In Chapter 5 of The Cross of Christ, Stott examines a number of traditional views of what 'satisfaction' is achieved on the Cross. Was Jesus satisfying the devil?
The idea that on the cross Jesus satisfied the devil was apparently widespread in the early church. Stott suggests that the early church fathers were sometimes 'extremely injudicious' in the way they presented the devil's power and how the cross deprived him of it.
It is true that the Bible tells us that since the fall, mankind has been in captivity not only to sin and death, but also to the devil. Some of the (post-apostolic) early church fathers therefore thought of him as the major tyrant from whom Jesus came to liberate us.
Stott suggests that, with hindsight, we may detect three errors made by the early church fathers:
First, they credited the devil with more power than he deserved. "Even though they portrayed him as a rebel, a robber and a usurper, they tended to speak as if he had acquired certain 'rights' over man which even God himself was under obligation to satisfy honorably. Gregory of Nazianzus in the fourth century was one of the few theologians who vigorously repudiated this idea. He called it an outrage."
Secondly, they therefore tended to think of the cross as 'a divine transaction with the devil'; 'the ransom price demanded by him for the release of his captives', and paid to him 'in settlement of his rights'.
Thirdly, some went further and represented the transaction in terms of a deception. 'Theologically, they pictured the devil as having over-reached himself. Although in the case of us sinners he 'holds the power of death' (Heb 2:14), he had no such authority over the sinless Jesus, and in hounding him to death he shed innocent blood. Therefore, having thus abused his power, he was deprived of it.'
Some fathers added that in doing this the devil did not realize what he was doing, either because he did not recognize who Jesus was, or because, catching 'Godhead in human form' he thought he had a unique opportunity to overpower him. But in this he was deceived. Stott then highlights how this played out in a number of the early church fathers:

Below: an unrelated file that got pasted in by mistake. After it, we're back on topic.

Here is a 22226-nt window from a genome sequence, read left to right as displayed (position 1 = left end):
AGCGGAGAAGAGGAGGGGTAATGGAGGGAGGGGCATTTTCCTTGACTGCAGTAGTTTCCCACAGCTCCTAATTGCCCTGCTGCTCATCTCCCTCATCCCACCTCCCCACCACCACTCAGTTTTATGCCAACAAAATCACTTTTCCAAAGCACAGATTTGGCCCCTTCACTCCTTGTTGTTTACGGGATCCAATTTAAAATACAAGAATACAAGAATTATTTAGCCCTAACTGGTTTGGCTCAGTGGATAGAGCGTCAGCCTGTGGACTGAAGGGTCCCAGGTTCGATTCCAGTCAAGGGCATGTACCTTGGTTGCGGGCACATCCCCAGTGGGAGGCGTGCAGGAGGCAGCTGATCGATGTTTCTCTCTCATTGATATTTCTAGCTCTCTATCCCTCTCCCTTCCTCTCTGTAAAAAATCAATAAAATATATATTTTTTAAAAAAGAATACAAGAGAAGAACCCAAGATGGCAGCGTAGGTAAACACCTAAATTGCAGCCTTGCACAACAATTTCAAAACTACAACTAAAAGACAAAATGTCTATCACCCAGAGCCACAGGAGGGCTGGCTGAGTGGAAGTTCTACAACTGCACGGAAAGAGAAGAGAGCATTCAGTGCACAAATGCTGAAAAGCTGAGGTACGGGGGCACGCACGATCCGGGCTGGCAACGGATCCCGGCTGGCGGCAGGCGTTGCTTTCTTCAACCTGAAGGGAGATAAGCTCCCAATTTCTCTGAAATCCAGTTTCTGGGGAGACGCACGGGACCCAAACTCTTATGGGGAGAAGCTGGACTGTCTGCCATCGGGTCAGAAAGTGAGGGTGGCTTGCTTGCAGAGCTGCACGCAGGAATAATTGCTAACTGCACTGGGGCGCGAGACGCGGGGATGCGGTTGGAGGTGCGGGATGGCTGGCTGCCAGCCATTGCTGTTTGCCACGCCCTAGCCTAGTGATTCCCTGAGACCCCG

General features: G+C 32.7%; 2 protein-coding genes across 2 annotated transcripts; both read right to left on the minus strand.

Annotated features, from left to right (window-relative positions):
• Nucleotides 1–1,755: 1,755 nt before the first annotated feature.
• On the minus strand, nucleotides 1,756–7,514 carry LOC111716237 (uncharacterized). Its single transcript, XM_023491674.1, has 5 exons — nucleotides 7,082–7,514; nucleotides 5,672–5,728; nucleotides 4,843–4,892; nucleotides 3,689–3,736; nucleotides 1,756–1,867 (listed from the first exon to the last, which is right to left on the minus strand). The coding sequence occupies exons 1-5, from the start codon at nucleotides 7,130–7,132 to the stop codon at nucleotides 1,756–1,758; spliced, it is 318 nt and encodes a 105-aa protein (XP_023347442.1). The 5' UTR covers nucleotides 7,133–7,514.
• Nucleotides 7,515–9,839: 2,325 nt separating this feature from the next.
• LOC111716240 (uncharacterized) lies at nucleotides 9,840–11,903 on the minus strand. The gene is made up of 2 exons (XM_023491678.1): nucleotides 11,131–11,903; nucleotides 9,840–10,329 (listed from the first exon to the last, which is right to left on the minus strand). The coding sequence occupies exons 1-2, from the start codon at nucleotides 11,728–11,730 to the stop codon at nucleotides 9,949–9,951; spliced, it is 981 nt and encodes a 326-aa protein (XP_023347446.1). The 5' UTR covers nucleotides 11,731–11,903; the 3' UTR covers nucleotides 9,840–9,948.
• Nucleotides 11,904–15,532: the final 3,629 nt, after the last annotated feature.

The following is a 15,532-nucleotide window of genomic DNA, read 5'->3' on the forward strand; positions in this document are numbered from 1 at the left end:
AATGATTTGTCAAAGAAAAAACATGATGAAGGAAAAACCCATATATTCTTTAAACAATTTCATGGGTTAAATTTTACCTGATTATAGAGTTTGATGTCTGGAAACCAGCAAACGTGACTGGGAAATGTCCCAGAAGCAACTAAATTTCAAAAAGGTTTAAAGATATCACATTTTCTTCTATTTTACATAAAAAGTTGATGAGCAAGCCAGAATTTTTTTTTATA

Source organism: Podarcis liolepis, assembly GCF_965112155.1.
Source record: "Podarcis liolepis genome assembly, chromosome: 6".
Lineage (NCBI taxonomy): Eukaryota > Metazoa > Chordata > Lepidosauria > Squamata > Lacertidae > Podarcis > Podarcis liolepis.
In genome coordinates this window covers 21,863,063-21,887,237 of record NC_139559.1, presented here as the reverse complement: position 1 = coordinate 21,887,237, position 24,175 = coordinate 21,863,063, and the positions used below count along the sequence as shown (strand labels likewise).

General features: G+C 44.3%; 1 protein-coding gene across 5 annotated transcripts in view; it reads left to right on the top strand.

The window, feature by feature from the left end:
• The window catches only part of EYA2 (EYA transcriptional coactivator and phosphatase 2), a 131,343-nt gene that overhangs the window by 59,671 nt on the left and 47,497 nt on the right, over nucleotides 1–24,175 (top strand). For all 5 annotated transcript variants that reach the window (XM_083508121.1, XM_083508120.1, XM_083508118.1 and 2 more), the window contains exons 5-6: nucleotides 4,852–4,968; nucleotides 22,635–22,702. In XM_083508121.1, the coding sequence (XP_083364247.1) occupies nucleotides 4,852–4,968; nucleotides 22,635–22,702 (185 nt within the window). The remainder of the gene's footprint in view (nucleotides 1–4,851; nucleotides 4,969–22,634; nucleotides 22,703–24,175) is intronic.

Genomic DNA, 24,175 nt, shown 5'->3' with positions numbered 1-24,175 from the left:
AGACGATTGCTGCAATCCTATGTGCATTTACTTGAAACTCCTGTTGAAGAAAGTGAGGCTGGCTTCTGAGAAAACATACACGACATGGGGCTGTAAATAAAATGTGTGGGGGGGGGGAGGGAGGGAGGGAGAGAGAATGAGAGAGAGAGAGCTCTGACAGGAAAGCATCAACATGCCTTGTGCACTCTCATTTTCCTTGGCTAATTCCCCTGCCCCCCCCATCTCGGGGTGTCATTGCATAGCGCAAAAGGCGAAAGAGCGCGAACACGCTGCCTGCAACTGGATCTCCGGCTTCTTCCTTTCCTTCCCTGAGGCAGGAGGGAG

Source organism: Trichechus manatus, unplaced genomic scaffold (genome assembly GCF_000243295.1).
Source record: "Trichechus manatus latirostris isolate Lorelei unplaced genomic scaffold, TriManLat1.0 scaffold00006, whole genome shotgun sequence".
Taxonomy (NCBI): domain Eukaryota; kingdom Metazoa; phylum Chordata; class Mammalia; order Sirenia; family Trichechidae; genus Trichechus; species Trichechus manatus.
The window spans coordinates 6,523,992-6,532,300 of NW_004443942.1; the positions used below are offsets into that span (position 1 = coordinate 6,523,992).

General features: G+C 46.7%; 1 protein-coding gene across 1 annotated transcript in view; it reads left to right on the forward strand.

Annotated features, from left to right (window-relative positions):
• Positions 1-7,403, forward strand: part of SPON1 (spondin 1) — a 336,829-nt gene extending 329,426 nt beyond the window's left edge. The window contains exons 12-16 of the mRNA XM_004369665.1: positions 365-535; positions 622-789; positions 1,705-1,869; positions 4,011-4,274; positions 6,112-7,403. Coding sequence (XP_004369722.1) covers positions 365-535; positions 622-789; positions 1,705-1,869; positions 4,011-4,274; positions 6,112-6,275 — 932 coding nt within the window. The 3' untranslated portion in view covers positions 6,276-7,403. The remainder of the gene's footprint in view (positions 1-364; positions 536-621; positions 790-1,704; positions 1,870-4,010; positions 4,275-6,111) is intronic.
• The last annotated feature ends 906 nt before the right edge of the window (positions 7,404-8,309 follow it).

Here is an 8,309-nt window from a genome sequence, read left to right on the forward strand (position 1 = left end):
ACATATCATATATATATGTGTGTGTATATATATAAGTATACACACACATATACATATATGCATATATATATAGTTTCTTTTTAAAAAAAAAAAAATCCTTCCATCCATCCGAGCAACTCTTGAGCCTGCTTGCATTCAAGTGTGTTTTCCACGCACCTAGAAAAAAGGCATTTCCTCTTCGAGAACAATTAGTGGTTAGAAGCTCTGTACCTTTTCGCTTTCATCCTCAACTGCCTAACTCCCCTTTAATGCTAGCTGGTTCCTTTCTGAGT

Origen was the first to teach unequivocally that the death of Jesus was both ransom-price paid to the devil and the means of deception and overthrow. Gregory of Nyssa, a shy Cappadocian scholar of the fourth century, further developed these ideas in his Great Catechism or Catechetical Oration, using vivid imagery:So we have the 'fish-hook' analogy. Stott then goes on to tell us of the 'mouse-trap' analogy used by Augustine. The same idea was used by Peter Lombard centuries later who said that 'the cross was a mousetrap baited with the blood of Christ'. While these analogies were being used as a concession to 'the popular mind', the theologians also saw a certain justice in the idea that the 'great deceiver' should himself be deceived into defeat. However the problem is that this attributes the 'fraudulent action' of deceit to God. Even if this is for a good purpose, such a claim is unworthy of God.
God, . . . in order to secure that the ransom in our behalf might be easily accepted by him (sc. The devil) who required it . . . was hidden under the veil of our nature, that so, as with a ravenous fish, the hook of the Deity might be gulped down along with the bait of the flesh, and thus, life being introduced into the house of death, . . . (the devil) might vanish. [From the Catechetical Oration 22 -26]
The positive side of these theories is that they take seriously the reality, power and 'malevolence' of the devil, and that they proclaim his decisive defeat on the cross. (cf. Luke 11:21-22) The problem with these theories is their implication that the devil has rights over humanity which God is obliged to satisfy. In the Bible the devil is an accuser, an adversary and 'the father of lies'. There is no necessity for God to make any transaction with him, let alone to deceive him (which would be playing the devil's game). What happened on the cross was the beginning of the end for the devil because it was the beginning and foundation of the victory of Christ over him. This victory is finally completed when Christ returns as judge of the world and the 'great serpent' is cast into the pit (cf. Revelation 19:10).